Court declares asset seizures in two high-profile cases constitutional

12/02/2022 09:32 PM
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One of the six La Fayette-class frigates operated by the Navy, which has renamed the as the Kang Ding class. CNA file photo
One of the six La Fayette-class frigates operated by the Navy, which has renamed the as the Kang Ding class. CNA file photo

Taipei, Dec. 2 (CNA) Taiwan's Constitutional Court on Friday ruled that amended confiscation rules under the Criminal Code were constitutional following two requests for an interpretation from individuals linked to two high-profile criminal investigations.

One of the requests was made by deceased arms broker Andrew Wang's (汪傳浦) widow Yeh Shih-jun (葉秀貞) and their four children.

On July 1, 2016, the date the amended rules came into force, prosecutors requested court permission to confiscate US$960 million in assets and interest in the Swiss bank accounts of Wang's family members.

The controversy surrounding Wang stemmed from his role as a representative of France's Thomson-CSF (now Thales Group), which partnered with a French state-owned shipyard in 1991 to sell six La Fayette-class frigates to Taiwan's Navy for US$2.8 billion.

Prosecutors believe Wang doled out hundreds of millions of dollars in bribes to figures in both countries, including a US$17 million payment to former Taiwan Navy Captain Kuo Li-heng (郭力恆), who is currently eight years into a 15-year prison sentence.

After coming under suspicion, Wang fled Taiwan in 1993 for the United Kingdom, where he died in 2015, leaving millions still frozen in Swiss bank accounts.

In an effort to recover some of the funds, Taiwan passed a legal revision in 2016 that allowed a court to order the confiscation of suspected illegal profits without a criminal conviction.

Following the revision, the now-disbanded Special Investigation Division of the Supreme Prosecutors Office filed a request with the Taipei District Court to seize a total of US$960 million from Wang's widow, their four children, and three companies under their control.

The case eventually made its way to the Supreme Court, which, in 2019, approved the seizure of over US$300 million while ordering a second trial to determine the legal ownership of the remaining funds.

Following a retrial, the Taiwan High Court issued a ruling in July granting a request from prosecutors to confiscate another US$520.74 million in suspected ill-gotten assets from the family.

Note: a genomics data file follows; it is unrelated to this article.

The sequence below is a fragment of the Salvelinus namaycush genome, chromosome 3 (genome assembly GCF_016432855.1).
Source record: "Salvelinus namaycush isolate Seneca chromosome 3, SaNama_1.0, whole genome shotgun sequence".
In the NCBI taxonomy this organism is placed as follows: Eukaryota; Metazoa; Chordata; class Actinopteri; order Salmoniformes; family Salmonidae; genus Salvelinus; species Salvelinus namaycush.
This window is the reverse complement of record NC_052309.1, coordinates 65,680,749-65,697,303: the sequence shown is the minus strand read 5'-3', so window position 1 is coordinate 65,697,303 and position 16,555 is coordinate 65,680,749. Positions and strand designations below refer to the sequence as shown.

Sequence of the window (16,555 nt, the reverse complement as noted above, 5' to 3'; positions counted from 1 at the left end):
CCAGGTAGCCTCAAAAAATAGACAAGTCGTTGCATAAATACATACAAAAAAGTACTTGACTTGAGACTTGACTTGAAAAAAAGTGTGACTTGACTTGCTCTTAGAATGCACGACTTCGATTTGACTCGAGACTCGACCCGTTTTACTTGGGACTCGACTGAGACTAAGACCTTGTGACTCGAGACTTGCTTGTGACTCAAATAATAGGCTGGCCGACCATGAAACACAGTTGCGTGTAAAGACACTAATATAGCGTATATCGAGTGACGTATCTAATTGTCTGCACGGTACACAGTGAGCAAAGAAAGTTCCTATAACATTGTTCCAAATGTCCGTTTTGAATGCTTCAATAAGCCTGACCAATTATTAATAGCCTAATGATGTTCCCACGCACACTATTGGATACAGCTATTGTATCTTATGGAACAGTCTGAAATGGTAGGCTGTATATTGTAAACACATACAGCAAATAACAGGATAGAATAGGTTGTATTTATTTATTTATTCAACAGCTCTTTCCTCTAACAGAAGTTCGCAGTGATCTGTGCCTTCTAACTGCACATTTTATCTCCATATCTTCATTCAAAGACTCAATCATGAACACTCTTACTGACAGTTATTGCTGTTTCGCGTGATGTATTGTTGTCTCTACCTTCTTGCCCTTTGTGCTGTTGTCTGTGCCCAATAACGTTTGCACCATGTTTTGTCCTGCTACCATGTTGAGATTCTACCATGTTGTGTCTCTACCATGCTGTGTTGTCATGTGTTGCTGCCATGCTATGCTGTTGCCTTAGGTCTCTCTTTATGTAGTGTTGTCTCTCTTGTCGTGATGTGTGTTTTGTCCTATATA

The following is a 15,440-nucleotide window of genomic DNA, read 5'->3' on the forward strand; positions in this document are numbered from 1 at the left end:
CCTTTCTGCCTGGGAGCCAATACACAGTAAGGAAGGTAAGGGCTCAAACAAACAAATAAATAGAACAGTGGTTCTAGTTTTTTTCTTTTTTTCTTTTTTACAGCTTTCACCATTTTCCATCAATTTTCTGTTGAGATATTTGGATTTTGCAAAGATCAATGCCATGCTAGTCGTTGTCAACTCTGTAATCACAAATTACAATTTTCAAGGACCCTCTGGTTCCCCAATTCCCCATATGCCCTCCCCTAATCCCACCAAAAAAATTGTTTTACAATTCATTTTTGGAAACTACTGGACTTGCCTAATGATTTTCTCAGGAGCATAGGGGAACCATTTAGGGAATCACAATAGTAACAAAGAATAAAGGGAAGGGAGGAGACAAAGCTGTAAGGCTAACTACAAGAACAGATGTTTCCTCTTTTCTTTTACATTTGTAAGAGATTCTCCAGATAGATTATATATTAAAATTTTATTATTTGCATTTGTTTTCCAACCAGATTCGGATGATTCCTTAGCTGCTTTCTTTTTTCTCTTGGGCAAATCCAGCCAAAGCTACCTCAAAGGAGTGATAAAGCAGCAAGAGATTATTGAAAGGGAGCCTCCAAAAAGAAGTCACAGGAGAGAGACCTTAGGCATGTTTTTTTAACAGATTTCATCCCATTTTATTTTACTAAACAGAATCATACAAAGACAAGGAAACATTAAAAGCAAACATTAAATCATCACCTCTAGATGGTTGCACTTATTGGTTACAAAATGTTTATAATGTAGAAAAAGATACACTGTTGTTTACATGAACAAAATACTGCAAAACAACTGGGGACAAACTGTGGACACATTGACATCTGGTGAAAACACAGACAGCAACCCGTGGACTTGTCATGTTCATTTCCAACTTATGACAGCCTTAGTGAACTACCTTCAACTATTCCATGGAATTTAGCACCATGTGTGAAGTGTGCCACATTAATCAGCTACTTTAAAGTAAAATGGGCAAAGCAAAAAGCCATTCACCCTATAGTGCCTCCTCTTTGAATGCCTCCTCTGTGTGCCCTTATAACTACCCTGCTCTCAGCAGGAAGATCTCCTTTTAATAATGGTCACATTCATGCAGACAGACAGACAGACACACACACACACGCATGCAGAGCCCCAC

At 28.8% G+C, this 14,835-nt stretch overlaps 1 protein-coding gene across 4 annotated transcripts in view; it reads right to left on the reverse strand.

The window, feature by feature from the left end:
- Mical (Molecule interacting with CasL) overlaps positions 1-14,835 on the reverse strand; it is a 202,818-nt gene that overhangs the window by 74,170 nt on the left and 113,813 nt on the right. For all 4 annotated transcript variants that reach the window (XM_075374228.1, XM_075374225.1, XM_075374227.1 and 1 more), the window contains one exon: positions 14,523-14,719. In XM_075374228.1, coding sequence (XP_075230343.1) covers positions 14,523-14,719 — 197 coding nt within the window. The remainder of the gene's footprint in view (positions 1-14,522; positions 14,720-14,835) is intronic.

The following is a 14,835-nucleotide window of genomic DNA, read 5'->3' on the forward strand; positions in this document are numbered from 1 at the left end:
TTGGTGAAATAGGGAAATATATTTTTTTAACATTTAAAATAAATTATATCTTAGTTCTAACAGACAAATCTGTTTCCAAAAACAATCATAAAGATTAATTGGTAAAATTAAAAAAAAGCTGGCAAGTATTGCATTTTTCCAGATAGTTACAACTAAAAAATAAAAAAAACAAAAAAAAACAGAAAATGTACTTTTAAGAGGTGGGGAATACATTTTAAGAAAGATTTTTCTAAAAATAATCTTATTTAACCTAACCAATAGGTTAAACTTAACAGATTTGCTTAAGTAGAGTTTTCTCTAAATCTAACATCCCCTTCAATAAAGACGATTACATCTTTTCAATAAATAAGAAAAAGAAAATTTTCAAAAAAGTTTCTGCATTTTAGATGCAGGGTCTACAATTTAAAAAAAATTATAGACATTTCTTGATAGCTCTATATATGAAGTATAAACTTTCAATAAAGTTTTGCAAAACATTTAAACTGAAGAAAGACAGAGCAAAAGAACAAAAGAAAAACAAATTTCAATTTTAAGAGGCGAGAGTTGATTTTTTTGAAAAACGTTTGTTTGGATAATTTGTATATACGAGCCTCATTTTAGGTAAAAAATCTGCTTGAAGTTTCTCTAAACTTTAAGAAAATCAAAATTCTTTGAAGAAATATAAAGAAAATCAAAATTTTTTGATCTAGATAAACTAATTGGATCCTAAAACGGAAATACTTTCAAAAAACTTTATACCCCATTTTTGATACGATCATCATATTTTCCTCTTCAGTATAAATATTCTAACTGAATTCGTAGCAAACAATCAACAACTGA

The Taiwan High Prosecutors Office said it uncovered US$400 million in previously unknown assets deposited into Swiss bank accounts by Wang's family members during the course of its investigation.

Wang's heirs, who claimed they had legally obtained the uncovered assets, filed an appeal against the High Court's approval of a request from prosecutors to seize the funds, while increasing the approved sum that the prosecutors could seize from the Wang family to US$487.19 million.

The Supreme Court dismissed the appeal and upheld the High Court's decision in August 2021.

The court did, however, acknowledge that the execution of the judgment would depend on the government's negotiations with the Swiss authorities.

The Constitutional Court based its ruling on Friday on Article 2 of the Criminal Code, which states that any disputes over a confiscation shall be governed by the law at the time the confiscation request is granted.

As a result, the Constitutional Court said that the approval of the confiscation did not contravene the doctrine that "the law does not operate retroactively" or legitimate expectation.

Confiscation is not a punishment because it was introduced to protect legally defined assets rather than depriving people of the property they had owned before alleged wrongdoing, the court stated.

In addition, previous confiscation rules allowed criminals or potentially complicit third parties to keep suspected ill-gotten assets permanently, which does not fit the definition of legitimate expectation, according to the court.

Former Ting Hsin Group and Wei Chuan President Wei Ying-chung (right) leaves a prison in Taoyuan in January 2021, after he was granted parole when serving a prison sentence of four years and eight months. CNA file photo
Former Ting Hsin Group and Wei Chuan President Wei Ying-chung (right) leaves a prison in Taoyuan in January 2021, after he was granted parole when serving a prison sentence of four years and eight months. CNA file photo

The Constitutional Court on Friday also declared constitutional the Intellectual Property and Commercial Court's seizure of NT$32.9 million in Wei Chuan Corp.'s revenue in connection to a cooking oil scandal.

In 2017, the court sentenced then-Wei Chuan President Wei Ying-chung (魏應充) to two years in prison on fraud charges after finding him guilty of ordering the percentage of olive oil and grape seed oil in a cooking oil sold by his firm be significantly reduced and replaced with low-cost palm oil, which constituted false advertisement.

In its request for a constitutional interpretation, Wei Chuan argued that the seizure ran counter to the doctrine that the law does not operate retroactively, given that the guilty verdict, first issued by the Taipei District Court in March 2016, predated the amended confiscation rules.

At the time of the Intellectual Property and Commercial Court's seizure of Wei Chuan's profits in April 2017, however, the new rules for confiscation had already gone into effect.

(By Lin Chang-shun, Sean Lin and Matthew Mazzetta)

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